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            • Re: Weaving the Strands: Business, Economics, and Tax Policy 2.0

              Yeah, that d*mned goose takes too long to lay those golden eggs one by one, if we slit it open we can just take all the eggs out at once instead.

              If we are all destitute then we are all equal at last, eh?

              Why bother to innovate or invent anything at all if you cannot make a profit from selling it....

              oh, right, inventors are merely unfortunate "collateral damage." The real predators are all those evil speculators and investment bankers. They make great targets, let's somehow tax all their income while leaving incentives in place to spur technological progress.

              How is that coming along? Is there a nice clean way to make sure only bankers and speculators get taxed while innovators and inventors are exempted?
              Last edited by FreshFish; 05-19-2015, 11:40 AM.
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              • Re: Weaving the Strands: Business, Economics, and Tax Policy 2.0

                You know what's better than getting a bunch of meager handouts that are barely enough to live on?

                Innovating and becoming a billionaire. Hell, I'd settle for millionaire.
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                Originally posted by SanTropez
                May your paint thinner run dry and the fleas of a thousand camels infest your dead deer.
                Originally posted by bigblue_dl
                I don't even know how to classify magic vagina smoke babies..
                Originally posted by Kepler
                When the giraffes start building radio telescopes they can join too.
                He's probably going to be a superstar but that man has more baggage than North West

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                • Re: Weaving the Strands: Business, Economics, and Tax Policy 2.0

                  Originally posted by FreshFish View Post
                  Yeah, that d*mned goose takes too long to lay those golden eggs one by one, if we slit it open we can just take all the eggs out at once instead.

                  If we are all destitute then we are all equal at last, eh?

                  Why bother to innovate or invent anything at all if you cannot make a profit from selling it....

                  oh, right, inventors are merely unfortunate "collateral damage." The real predators are all those evil speculators and investment bankers. They make great targets, let's somehow tax all their income while leaving incentives in place to spur technological progress.

                  How is that coming along? Is there a nice clean way to make sure only bankers and speculators get taxed while innovators and inventors are exempted?
                  You could've just said "yeah I didn't read the article and will now spew a bunch of talking points I heard on republican talk radio".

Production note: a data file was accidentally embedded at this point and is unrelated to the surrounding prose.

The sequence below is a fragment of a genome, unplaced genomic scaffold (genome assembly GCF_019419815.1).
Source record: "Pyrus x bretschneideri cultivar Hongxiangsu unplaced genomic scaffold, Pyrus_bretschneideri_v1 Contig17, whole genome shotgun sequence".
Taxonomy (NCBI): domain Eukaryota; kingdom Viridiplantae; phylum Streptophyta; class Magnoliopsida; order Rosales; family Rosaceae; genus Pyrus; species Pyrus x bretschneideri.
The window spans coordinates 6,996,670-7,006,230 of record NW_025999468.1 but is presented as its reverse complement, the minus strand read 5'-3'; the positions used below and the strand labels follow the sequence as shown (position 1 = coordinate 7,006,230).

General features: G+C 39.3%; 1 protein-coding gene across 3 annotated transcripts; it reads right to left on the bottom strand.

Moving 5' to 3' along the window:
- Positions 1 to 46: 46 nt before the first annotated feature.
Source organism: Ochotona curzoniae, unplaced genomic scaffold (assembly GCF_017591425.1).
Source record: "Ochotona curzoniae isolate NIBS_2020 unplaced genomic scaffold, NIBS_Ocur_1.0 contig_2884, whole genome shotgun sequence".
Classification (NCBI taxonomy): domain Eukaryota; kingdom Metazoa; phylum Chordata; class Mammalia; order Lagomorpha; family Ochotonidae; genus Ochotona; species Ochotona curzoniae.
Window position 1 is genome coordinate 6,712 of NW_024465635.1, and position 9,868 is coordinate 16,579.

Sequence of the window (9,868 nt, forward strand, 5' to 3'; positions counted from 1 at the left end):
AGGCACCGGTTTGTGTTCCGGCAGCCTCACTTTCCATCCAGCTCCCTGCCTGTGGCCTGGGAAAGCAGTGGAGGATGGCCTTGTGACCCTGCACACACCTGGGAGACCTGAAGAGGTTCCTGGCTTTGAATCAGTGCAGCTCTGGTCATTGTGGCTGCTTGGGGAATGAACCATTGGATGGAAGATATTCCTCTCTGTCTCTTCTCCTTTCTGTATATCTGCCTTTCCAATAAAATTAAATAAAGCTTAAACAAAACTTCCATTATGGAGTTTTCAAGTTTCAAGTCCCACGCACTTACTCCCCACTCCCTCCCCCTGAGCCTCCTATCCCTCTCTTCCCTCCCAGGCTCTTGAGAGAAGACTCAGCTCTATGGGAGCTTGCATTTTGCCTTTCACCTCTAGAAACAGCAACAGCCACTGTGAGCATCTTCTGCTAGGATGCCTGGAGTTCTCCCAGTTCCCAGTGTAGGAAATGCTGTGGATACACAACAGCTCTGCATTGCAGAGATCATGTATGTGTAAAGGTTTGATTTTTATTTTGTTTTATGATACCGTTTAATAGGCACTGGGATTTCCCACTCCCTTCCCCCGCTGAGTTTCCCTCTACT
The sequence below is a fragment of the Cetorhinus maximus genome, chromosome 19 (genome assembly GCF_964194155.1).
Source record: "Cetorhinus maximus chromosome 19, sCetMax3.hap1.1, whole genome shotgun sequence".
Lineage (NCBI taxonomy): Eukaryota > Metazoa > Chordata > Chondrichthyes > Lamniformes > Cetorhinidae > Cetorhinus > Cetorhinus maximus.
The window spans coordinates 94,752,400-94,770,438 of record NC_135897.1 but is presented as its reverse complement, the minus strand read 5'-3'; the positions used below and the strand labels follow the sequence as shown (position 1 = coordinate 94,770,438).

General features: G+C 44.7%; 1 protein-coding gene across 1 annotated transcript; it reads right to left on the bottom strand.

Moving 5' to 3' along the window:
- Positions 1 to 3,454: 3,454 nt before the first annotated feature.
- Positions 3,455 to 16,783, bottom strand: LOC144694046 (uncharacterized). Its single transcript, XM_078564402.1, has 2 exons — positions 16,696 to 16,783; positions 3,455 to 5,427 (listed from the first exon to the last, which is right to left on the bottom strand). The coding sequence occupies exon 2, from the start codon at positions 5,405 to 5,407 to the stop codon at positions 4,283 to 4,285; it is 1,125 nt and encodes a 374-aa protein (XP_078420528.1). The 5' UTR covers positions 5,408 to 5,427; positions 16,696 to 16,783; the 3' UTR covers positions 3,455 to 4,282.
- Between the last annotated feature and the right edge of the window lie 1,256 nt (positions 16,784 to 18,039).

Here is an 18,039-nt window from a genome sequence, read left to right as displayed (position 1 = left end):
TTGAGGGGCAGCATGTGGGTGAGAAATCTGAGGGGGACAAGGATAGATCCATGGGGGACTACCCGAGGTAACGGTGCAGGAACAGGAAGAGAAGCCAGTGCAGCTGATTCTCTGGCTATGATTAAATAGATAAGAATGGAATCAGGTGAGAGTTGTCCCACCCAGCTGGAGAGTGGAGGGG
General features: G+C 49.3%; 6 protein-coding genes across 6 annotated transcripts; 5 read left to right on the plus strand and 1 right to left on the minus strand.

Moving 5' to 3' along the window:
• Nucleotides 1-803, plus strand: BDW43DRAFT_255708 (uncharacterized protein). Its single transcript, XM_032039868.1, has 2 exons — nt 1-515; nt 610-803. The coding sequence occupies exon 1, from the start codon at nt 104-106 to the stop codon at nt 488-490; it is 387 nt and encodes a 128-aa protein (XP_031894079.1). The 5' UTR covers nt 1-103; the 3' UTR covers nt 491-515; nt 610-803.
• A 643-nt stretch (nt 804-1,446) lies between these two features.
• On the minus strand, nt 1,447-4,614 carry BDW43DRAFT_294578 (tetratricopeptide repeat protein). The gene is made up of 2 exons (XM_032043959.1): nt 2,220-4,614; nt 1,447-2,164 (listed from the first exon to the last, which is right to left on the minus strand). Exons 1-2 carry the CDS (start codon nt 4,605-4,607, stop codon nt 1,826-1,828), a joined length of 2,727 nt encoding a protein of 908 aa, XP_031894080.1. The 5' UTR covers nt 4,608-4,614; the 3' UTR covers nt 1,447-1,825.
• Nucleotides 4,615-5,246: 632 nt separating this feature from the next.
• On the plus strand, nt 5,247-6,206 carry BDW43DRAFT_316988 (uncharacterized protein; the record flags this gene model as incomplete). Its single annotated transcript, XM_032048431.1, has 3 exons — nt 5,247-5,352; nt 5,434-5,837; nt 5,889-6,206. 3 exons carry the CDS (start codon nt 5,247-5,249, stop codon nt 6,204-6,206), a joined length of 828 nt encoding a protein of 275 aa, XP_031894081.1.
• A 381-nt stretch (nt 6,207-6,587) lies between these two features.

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                  • Re: Weaving the Strands: Business, Economics, and Tax Policy 2.0

                    Originally posted by trixR4kids View Post
                    You could've just said "yeah I didn't read the article and will now spew a bunch of talking points I heard on republican talk radio".
                    You're missing the point. People are "warming up" to redistribution because it's not their money being lost, and they're being the ones promised it because their whining about not getting $15/hour to flip burgers didn't help. That being said, I'm not sure where the whole invention thing came from, especially considering inventors are spending probably about double what they spent to invent on "patent protections".

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                    • Re: Weaving the Strands: Business, Economics, and Tax Policy 2.0

                      Originally posted by FlagDUDE08 View Post
                      You're missing the point. People are "warming up" to redistribution because it's not their money being lost, and they're being the ones promised it because their whining about not getting $15/hour to flip burgers didn't help. That being said, I'm not sure where the whole invention thing came from, especially considering inventors are spending probably about double what they spent to invent on "patent protections".
                      If you think that is what is going on then I truly do feel sorry for you.
                      **NOTE: The misleading post above was brought to you by Reynold's Wrap and American Steeples, makers of Crosses.

                      Originally Posted by dropthatpuck-Scooby's a lost cause.
                      Originally Posted by First Time, Long Time-Always knew you were nothing but a troll.

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                      • Re: Weaving the Strands: Business, Economics, and Tax Policy 2.0

                        Originally posted by FlagDUDE08 View Post
                        You're missing the point. People are "warming up" to redistribution because it's not their money being lost, and they're being the ones promised it because their whining about not getting $15/hour to flip burgers didn't help.
                        Yeah there's probably a little bit more to it than that.